TEXAS HOUSE PASSES CONSERVATIVE REFORMSMay 17, 2021
For Immediate Release
May 17, 2021
(Austin, TX) – In the past two weeks, the Texas House of Representatives heard and passed multiple priority bills, including legislation that protects the unborn, prioritizes public safety, secures the elections process, and other meaningful reforms. Bills of note include:
SB 8 – This legislation, also known as the Heartbeat Bill, prohibits an abortion if a baby’s heartbeat is detected, which can be as early as six weeks. Current law permits abortion up to twenty weeks, which means that the Heartbeat Act will ensure we protect every innocent unborn life in the State of Texas.
HB 1280 – This legislation establishes an immediate prohibition on abortions in Texas should the Supreme Court rule to overturn the Roe v. Wade decision. It’s also known as a trigger ban on abortion.
SB 7 – This legislation seeks to prevent election fraud and preserve the purity of the ballot box with several key provisions. Those provisions include uniformity of the election process across the state, cracking down on mail in ballot harvesting – including prohibiting local governments from using tax dollars to solicit or distribute application for mail in ballots, and ensuring the legitimacy of voter registration.
HB 20 – This legislation, also known as the Damon Allen Act, takes on several key bail reform issues, such as adding transparency to the bail-setting process, creates a statewide framework for training and statutory guidelines, and ensures accountability in the process to keep violent criminals off of the streets.
HB 9 – This legislation creates a penalty for those preventing, or standing in the way of, the passage of emergency authorized vehicles. This bill will play a key role when those rioting block emergency vehicles.
HB 1900 – This legislation seeks to defund large municipalities who elect to defund the police and is aimed at preventing significant year-over-year decreases to their police budgets.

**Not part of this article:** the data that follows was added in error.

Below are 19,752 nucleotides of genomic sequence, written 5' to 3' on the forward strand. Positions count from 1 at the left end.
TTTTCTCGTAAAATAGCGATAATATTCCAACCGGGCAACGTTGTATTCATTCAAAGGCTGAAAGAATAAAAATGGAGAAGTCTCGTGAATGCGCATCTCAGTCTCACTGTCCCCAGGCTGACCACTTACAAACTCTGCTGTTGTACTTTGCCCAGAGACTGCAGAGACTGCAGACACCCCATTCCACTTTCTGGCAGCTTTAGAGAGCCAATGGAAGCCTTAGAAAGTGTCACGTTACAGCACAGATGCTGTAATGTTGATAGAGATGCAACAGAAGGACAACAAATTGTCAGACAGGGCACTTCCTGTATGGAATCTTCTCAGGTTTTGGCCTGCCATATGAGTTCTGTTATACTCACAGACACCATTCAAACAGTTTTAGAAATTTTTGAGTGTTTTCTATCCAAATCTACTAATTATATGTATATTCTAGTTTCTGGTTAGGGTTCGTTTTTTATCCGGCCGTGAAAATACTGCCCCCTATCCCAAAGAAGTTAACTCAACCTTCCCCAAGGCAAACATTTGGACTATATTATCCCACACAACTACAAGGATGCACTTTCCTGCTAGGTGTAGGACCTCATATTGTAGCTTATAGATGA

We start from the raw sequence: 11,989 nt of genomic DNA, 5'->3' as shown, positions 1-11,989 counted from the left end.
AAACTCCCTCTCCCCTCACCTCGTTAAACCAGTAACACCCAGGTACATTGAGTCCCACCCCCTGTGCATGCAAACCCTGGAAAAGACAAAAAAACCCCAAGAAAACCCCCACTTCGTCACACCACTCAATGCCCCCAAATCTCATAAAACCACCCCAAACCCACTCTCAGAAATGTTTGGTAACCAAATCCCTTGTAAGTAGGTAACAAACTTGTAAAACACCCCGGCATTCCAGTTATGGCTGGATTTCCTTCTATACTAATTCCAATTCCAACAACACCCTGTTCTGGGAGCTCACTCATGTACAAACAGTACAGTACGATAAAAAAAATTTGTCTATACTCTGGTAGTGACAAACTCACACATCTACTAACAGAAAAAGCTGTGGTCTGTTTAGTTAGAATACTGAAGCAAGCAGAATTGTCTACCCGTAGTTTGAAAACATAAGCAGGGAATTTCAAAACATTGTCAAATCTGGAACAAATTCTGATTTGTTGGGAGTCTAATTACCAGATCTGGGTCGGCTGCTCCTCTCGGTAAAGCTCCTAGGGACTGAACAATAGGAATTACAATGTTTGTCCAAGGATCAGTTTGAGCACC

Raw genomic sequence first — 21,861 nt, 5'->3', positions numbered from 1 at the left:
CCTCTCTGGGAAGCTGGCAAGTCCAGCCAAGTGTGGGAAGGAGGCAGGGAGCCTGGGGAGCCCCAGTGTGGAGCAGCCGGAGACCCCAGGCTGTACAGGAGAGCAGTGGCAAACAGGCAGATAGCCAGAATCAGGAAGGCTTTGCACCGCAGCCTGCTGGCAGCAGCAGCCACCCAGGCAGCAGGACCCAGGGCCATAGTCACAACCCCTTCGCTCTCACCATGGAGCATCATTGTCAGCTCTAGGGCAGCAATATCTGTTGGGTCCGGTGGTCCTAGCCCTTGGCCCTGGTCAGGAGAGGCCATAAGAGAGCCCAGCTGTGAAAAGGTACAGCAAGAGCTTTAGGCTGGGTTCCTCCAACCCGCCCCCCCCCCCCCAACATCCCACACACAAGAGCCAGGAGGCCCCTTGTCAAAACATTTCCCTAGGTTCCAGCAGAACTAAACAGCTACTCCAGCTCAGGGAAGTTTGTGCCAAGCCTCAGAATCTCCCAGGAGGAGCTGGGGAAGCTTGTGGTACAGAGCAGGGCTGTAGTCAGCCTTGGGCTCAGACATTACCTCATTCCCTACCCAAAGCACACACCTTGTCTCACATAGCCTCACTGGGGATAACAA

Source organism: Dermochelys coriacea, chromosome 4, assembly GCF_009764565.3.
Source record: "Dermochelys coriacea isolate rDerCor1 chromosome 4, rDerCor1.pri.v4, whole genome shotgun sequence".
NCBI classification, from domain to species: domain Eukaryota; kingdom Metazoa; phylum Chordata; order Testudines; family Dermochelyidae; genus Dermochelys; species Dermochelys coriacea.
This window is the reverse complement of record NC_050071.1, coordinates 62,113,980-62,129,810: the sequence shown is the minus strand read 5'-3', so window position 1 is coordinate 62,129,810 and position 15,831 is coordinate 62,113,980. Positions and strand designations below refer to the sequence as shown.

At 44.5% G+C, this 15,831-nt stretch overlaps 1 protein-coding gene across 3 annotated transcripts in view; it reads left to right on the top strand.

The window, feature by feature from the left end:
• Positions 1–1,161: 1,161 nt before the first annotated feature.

SJR 27 – This legislation proposes an amendment to the Texas Constitution, and now that it has been approved by the Legislature, Texas voters will have the opportunity to weigh in on whether prohibiting a church or place of worship from being closed by government edict should be allowed.
HB 525 – This legislation ensures that all houses of worship are considered essential businesses and are free from government interference.
HB 3979 – This legislation eliminates Critical Race Theory (CRT) from Texas classrooms. CRT teaches students that their only value is tied to their race and that all white people are bad.
HB 3 – This legislation is Texas’ response to the COVID-19 pandemic; it protects citizens from unnecessary government overreach during a pandemic by giving protections to places of worship, businesses, and private citizens.
This bill reinforces checks and balances by:
- Establishing the Pandemic Disaster Legislative Oversight Committee, which is made up of 16 members and is authorized to review any state of pandemic disaster declaration that has been in effect for more than 30 days.
- Requiring the governor to call a special session if the state of pandemic disaster has continued for over 120 days.
Jared Patterson represents House District 106, which encompasses the eastern portion of Denton County. During the 86th Legislative Session, Patterson authored and passed initiatives in policy areas such as transportation, education, property taxes, as well as eliminated unnecessary and burdensome government regulations. Patterson serves on the House Committees on Business & Industry, Urban Affairs, and Resolutions Calendars. He also serves on the House Interim Study Committee on Aggregate Production Operations, and the Texas Cybersecurity Council. His family resides in Frisco.